“When people think of ‘dementia,’” the article said, “it is natural to next think ‘memory loss.’ What we may not be prepared for is how other behaviours can change and even become difficult to manage. In fact, it is these difficult behaviours that families report as more troublesome than memory loss.
“Difficult behaviour” the article continued, “includes actions that are unsafe, destructive, highly upsetting or dangerous to self or others.”
I left a comment at the bottom of the article:
“I really wish people would stop referring to ‘difficult behaviours that occur with dementia’ and start referring to them for what they really are which is ‘normal behaviours caused by lack of knowledge, unsuitable environments and unhelpful approaches to caring for people with dementia.’”
I was encouraged when researcher, consultant, author, and dementia care advocate Leah Bisiani followed with this piece of wisdom:
“I agree with Susan regarding the unfortunate and outdated terminology used describing some behaviour of people who live with dementia as ‘difficult’ or ‘challenging.’
We all exhibit behaviour that can be perceived as difficult. Who among us hasn’t cried in frustration? Lashed out in anger? Spoken loudly during an argument? Left a room when we’re upset?
People who live with dementia experience the same range of emotions we all do. But their situation is far more complex than ours. Can any of us really understand the reality of those who live with dementia? How hard it must be? How traumatic?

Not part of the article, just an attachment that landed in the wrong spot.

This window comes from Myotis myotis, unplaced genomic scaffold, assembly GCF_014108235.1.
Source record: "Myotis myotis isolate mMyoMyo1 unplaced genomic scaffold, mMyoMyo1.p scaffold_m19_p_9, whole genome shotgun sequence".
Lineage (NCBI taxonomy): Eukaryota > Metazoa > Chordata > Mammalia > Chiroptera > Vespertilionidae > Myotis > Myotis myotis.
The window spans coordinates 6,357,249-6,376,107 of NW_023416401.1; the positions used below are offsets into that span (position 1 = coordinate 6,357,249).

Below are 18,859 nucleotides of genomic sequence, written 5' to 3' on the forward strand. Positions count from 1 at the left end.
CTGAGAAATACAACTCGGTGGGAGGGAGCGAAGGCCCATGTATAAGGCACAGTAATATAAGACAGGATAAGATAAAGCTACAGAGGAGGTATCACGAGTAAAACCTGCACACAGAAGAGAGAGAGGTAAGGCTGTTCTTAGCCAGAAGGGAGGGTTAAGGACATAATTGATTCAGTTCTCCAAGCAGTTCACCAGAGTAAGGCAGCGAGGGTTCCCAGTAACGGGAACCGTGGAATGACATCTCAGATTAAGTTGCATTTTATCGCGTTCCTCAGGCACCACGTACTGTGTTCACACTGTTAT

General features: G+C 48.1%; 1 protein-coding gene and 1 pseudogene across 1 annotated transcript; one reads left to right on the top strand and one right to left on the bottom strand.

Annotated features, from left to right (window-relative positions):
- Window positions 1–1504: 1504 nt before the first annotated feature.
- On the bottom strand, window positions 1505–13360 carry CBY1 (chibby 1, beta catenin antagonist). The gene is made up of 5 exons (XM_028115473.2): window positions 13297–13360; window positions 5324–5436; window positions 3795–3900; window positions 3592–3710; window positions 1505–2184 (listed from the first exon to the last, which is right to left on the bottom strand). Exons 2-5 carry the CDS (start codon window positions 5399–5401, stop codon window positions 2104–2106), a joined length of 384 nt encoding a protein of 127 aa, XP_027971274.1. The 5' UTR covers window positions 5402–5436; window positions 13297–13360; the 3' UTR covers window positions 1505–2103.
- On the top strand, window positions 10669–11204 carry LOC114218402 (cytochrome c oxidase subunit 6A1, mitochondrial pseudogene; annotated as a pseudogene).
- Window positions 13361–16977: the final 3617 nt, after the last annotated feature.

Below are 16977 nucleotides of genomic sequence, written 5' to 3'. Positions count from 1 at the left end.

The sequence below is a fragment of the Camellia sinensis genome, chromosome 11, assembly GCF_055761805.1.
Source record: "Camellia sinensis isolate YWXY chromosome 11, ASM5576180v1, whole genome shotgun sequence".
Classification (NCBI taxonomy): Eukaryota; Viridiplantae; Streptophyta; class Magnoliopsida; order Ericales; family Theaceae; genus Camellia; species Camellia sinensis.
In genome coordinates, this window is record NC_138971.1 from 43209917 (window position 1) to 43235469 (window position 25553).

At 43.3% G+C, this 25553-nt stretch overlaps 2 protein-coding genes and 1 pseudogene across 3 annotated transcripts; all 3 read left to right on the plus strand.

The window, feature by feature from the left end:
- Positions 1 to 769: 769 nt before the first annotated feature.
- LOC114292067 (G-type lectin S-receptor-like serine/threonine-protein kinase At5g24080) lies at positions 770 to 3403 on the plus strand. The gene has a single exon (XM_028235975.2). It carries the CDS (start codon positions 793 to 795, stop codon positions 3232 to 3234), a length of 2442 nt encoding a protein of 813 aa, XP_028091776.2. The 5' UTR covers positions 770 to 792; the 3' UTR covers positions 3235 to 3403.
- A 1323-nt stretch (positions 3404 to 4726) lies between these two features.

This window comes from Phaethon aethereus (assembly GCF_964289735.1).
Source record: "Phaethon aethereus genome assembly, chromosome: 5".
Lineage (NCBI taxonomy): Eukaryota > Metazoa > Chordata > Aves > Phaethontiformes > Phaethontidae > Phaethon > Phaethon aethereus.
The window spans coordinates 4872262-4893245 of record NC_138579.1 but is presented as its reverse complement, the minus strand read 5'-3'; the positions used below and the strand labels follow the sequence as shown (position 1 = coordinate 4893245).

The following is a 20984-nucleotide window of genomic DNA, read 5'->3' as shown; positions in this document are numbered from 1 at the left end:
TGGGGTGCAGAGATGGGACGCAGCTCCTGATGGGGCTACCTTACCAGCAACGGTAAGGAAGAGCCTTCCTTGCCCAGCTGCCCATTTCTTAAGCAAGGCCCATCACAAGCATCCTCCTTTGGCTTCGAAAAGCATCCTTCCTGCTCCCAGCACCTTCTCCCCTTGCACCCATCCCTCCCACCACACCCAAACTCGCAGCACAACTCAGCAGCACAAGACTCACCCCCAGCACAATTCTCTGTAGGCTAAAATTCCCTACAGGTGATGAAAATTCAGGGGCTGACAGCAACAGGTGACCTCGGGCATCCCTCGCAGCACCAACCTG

When we describe behaviour and label people as difficult or challenging, we completely miss the mark.
What we should be doing is questioning why we, cognitively aware individuals who have the ability to use our imagination, compassion and empathy, continue to disregard the unmet needs of people with a brain disease as they try to cope with a constantly changing and confusing world as well as unfair expectations.
It’s our responsibility to adjust ourselves and understand that our behaviour is more often than not the cause of behavioural expressions of people living with dementia.
It’s up to us to enter the reality of those we care for, to go into the world they live in where, without us, they would otherwise be alone.
Each of us has the right to make our feelings known, to communicate our love, happiness, anger, displeasure, frustration or whatever else we feel in the best way we can, either verbally or through behavioural expressions.
Anxiety related behaviours that are described as ‘difficult’ or ‘challenging’ are actually efforts to communicate. They frequently occur when caregivers dismiss or neglect the differing reality or unmet needs of the people they care for.
Care partners who understand cognitive restrictions and provide care that respects the preferences of persons living with dementia in ways that least exhaust their capabilities are able to minimize or avert the kinds of behavioural expressions that negatively impact both the lives of care partners and persons living with dementia.”
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